Social media IS 'media'
When we think of reporters, we typically think about people in TV, radio and newspapers. Most are answerable to an employer with its own standards and journalistic ethics, such as they are. However, when we look out across the media ocean, we can already see a shift in the tide. The tide is turning More and more people are turning away from traditional media towards the shiny new world of social media. Newspaper publishers and commercial broadcasters are watching the financial tide going out very quickly as advertisers seek new online marketing channels that deliver more targeted, measurable results, more cost effectively. Standing on the beach looking out to sea, a newspaper publisher may sense that something ominous is approaching. This can be perplexing.
There is a seemingly infinite number of people on Twitter, Facebook, YouTube etc. throwing in their 10 cents’ worth on issues that they may know nothing about, but on which they have mysteriously well-formed opinions. There is effectively no scrutiny of the facts, far more emphasis on gratuitous, agenda-based opinions and above all, little or no accountability. It seems to be more about feelings than thought – more about ignorance than facts. From ‘social’ to mainstream Nevertheless, social media is huge. Conventional media is already mimicking social media behaviour. Everyone duplicates online, the old notion of the news cycle is effectively redundant and reporters are always filing content in a bid to keep pace with social media channels that never sleep.
To many people, social media is more influential than traditional media. So organisations need to understand the social media culture, be part of the conversation and plan how to effectively engage in local issues. Moreover, it is time now to start thinking about ‘social media’ and ‘media’ as the same thing. It is about a dialogue with ratepayers and other stakeholders. The channels though which we have a conversation are more numerous and varied now, but it is still fundamentally about communication.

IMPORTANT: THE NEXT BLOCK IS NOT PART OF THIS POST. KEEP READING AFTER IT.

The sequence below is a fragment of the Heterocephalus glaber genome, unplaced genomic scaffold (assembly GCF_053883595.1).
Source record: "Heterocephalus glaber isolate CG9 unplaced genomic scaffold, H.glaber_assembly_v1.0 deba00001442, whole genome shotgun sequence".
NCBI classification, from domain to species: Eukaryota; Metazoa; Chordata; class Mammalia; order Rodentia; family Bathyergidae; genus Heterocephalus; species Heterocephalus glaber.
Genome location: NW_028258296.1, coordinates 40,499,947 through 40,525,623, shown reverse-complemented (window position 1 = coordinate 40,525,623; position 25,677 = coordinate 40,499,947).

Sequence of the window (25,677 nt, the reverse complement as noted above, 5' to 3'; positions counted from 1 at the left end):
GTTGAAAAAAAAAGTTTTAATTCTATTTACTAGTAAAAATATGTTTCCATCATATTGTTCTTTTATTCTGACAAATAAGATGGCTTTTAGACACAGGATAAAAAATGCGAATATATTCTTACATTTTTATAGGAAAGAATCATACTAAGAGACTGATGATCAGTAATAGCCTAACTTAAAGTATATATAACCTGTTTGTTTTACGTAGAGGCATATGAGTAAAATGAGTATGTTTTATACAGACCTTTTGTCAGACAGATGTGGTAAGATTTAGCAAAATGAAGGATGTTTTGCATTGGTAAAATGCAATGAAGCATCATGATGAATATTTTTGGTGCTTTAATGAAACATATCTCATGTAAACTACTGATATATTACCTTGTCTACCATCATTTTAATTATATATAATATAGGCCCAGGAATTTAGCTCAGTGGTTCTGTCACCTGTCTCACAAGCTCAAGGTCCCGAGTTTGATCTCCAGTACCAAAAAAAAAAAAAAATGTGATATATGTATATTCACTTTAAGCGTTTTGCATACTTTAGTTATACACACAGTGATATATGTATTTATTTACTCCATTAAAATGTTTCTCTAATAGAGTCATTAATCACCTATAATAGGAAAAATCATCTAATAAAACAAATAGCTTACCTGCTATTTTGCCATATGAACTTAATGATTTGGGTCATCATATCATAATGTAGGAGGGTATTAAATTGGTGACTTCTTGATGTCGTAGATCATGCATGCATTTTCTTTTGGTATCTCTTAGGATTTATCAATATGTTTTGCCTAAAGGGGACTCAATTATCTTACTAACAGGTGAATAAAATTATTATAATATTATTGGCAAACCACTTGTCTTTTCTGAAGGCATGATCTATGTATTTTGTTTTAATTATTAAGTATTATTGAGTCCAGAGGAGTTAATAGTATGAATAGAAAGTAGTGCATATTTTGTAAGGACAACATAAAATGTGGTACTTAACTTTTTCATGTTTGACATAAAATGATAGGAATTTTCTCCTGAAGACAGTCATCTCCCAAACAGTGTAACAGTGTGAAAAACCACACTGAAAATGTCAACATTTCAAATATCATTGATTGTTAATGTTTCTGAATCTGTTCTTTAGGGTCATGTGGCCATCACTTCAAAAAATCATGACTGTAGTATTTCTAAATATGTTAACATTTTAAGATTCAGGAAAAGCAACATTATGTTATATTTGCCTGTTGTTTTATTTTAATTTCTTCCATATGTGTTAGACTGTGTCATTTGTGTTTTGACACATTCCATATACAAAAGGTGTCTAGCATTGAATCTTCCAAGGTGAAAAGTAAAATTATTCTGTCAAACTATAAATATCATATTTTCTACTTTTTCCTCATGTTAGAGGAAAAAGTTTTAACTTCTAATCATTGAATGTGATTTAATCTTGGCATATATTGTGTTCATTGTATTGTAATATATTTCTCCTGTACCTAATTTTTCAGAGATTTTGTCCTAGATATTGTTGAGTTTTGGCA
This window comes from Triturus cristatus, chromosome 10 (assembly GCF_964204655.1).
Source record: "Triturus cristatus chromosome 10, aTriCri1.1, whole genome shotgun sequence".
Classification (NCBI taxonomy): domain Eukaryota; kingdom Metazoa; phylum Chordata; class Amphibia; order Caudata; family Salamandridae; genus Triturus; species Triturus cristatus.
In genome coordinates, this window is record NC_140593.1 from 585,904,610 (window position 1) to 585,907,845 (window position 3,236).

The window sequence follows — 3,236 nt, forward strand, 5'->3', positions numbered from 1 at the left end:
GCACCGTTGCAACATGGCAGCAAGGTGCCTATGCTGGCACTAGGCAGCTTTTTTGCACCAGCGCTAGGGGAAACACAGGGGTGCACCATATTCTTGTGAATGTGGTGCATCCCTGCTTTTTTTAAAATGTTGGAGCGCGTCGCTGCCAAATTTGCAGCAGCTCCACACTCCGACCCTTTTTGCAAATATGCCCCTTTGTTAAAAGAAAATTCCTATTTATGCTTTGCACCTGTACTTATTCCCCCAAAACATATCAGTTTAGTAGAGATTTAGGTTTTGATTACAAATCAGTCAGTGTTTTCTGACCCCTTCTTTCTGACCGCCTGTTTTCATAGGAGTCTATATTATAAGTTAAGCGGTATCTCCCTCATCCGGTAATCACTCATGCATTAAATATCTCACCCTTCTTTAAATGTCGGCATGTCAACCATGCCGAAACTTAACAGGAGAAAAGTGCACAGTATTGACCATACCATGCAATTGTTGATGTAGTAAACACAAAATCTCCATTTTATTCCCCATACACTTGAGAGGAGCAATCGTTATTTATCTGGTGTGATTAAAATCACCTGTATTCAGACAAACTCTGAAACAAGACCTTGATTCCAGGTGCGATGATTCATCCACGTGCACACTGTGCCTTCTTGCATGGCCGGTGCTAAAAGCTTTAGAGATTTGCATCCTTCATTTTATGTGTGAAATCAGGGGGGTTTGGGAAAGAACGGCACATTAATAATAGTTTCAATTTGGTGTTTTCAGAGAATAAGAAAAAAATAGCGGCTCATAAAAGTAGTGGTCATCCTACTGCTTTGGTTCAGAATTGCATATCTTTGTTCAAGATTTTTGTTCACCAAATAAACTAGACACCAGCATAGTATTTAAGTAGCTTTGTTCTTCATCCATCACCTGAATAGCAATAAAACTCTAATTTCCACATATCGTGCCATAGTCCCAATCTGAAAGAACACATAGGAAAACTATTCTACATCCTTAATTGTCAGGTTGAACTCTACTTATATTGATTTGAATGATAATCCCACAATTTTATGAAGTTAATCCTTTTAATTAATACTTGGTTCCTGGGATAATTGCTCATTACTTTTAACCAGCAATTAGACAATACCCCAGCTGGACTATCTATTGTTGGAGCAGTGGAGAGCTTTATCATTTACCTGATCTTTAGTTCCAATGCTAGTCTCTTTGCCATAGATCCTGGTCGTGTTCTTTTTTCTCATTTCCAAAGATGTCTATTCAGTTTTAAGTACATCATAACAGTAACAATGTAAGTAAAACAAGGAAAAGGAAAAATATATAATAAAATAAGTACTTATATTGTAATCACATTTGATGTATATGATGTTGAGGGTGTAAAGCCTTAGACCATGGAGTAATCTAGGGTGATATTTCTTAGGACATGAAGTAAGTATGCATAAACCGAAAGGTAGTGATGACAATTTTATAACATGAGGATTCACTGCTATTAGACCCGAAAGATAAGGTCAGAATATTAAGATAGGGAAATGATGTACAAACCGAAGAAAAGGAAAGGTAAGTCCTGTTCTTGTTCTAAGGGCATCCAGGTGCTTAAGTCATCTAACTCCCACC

Tips for paddlers
Some organisations are already much further out than others. For those still in the shallows, but wanting to review their online readiness, here are some discussion-starters for a management meeting:
• How ‘online’ are our key stakeholders and what channels do they use?
• What are the primary issues of greatest interest and importance to our stakeholders?
• How can our organisation add value for stakeholders by modifying services to be accessible online?
• Who do we have on staff with an affinity for social media? (Don’t underestimate how much of a full-time job managing social media can be).
Thereafter, consider carefully how to rework old-fashioned, management-speak, ‘core messages’ and convert them into conversations with key constituency groups. You might also want to bring in an expert to advise on strategy and implementation.
It is time now to start thinking about ‘social media’ and ‘media’ as
the same thing.
First it was surfing the internet; now the internet has enabled an ever-swelling wave of social media that allows people to create networks, build like-minded virtual communities and communicate around the clock – not necessarily with your designated media spokesperson.
It’s easy to feel swamped, but for those councils still stranded in the social media shallows, Steve Cropper is adamant about the need to take the plunge.